For Immediate Release: The success or failure of public funding for homeschooling rides on how it is structured
Canton, Ma., 02/17/2017—Over the past year, the question of public funding for homeschoolers has garnered increased attention. This past September, Donald Trump promised to create a school choice program that included homeschooling; last week, the Senate confirmed Betsy DeVos, a supporter of school choice and vouchers, as Secretary of Education. “The idea of public funding for homeschooled students is not new,” said Rachel Coleman, executive director of the Coalition for Responsible Home Education (CRHE), a national nonprofit organization that advocates for homeschooled children. “What’s new is the idea of promoting public funding for homeschooled students from the federal level.”
The idea of vouchers for homeschooled students has already been broached in Congress. On January 23rd, Rep. Steve King (IA) introduced House Resolution 610 in the United States House of Representatives. This legislation would repeal the Elementary and Secondary Education Act of 1965 and restrict the Department of Education to one function only—awarding block grants to states that agree to comply with an education voucher system. Under this program, local educational agencies would be required to distribute funds to students who attend private schools or who are homeschooled, in a manner that ensures that the money will be used for educational purposes. HR 610 has only three co-sponsors.
“While HR 610 is unlikely to pass, the question of public funding for homeschoolers is likely here to stay,” said Coleman. “Our primary concern is ensuring that public funding is always accompanied by accountability.” CRHE runs Homeschooling’s Invisible Children, which catalogues cases where homeschooling has been used to hide abuse or neglect. In a number of these cases, unscrupulous parents have fraudulently used subsidies for the care of adopted children with special needs, pocketing the money and abusing the children; these actions have gone unnoticed because the children are not attending school. CRHE is also aware of cases where neglectful parents have opted to homeschool without any intention of educating their children, solely in order to avoid the effort of taking their children to school every day. “Only a handful of states require assessments for homeschooled students; most states never ask for evidence that education is taking place,” said Coleman. “In the absence of accountability, providing public funding for homeschooling risks creating an incentive for neglectful parents to pull their children from school solely in order to pocket the money.”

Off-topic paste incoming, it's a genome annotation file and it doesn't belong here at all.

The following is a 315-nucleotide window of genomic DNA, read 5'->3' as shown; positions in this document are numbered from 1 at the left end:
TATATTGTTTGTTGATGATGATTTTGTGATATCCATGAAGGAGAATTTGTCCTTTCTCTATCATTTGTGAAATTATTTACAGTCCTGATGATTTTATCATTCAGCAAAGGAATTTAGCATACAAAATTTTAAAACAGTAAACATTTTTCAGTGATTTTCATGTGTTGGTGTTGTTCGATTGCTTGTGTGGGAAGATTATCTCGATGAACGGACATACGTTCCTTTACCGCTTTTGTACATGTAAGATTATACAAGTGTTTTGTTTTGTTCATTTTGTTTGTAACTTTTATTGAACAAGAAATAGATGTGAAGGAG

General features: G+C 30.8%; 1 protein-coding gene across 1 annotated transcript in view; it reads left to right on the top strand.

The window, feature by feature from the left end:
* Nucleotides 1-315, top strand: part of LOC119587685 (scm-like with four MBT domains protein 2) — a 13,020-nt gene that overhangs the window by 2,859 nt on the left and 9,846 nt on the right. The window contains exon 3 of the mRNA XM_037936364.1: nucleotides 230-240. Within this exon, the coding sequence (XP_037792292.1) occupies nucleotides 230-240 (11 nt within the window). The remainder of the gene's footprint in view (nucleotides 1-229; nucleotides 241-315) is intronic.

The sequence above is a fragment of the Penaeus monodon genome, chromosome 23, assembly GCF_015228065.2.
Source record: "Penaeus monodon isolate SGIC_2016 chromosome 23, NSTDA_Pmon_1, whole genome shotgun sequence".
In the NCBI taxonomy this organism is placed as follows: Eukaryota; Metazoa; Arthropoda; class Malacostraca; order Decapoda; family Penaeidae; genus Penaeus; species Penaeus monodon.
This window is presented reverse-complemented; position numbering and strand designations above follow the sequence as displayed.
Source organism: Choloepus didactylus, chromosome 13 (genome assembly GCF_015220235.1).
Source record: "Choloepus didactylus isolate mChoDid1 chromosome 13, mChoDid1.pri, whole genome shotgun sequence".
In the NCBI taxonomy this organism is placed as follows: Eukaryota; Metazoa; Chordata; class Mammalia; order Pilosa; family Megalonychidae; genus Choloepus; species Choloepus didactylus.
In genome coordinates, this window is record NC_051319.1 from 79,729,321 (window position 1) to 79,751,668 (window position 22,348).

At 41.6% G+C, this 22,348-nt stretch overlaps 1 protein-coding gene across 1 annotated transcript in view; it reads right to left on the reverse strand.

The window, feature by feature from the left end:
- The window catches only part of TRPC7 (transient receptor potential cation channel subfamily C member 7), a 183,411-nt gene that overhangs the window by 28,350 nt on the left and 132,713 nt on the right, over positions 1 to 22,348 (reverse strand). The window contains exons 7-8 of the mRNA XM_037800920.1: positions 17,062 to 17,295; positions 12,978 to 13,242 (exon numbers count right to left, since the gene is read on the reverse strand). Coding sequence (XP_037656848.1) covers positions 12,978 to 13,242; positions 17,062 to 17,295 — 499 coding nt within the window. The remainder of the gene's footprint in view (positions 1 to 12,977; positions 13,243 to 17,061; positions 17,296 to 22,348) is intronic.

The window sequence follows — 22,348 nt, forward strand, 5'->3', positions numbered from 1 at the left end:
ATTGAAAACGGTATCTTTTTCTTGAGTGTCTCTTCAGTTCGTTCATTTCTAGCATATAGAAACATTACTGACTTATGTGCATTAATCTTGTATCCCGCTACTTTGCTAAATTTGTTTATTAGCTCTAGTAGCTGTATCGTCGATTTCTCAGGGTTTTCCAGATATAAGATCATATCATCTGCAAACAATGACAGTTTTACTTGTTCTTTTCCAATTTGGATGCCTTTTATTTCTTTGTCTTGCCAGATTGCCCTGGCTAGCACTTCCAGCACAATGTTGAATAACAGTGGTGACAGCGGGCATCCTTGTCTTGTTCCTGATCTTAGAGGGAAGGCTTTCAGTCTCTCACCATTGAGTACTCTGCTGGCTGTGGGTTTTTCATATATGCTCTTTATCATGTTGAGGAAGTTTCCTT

A number of states present case studies for how public funding can enhance homeschooled children’s experiences—but only when it goes hand in hand with accountability. Minnesota gives homeschooled students access to the public health and guidance and counseling services provided by their local public schools. Other states allow homeschooled students to enroll in individual public school classes, or to participate in public school athletics or extracurricular activities. In Iowa, school districts run “Home School Assistance Programs” that provide homeschooling families with access to teachers and educational resources. An estimated majority of Alaska’s homeschooled children are enrolled in the state’s popular “correspondence school” programs, which provide parents with $2,000 per child for education-related expenses. These programs require quarterly progress reports and annual testing, and give parents access to resource centers and certified teachers as they design their homeschool courses and choose curriculum. All of these options expand the public resources available to homeschooling families.
“We know that homeschooled children can benefit from publicly funded resources, as well as from public funding for textbooks or tutoring,” said Coleman. “But these programs have to be implemented in a way that ensures accountability and avoids incentivizing fraud, working against children’s interest in a quality education.”
The Coalition for Responsible Home Education is a national organization founded by homeschool alumni and dedicated to raising awareness of the need for homeschooling reform, providing public policy guidance, and advocating for responsible home education practices.
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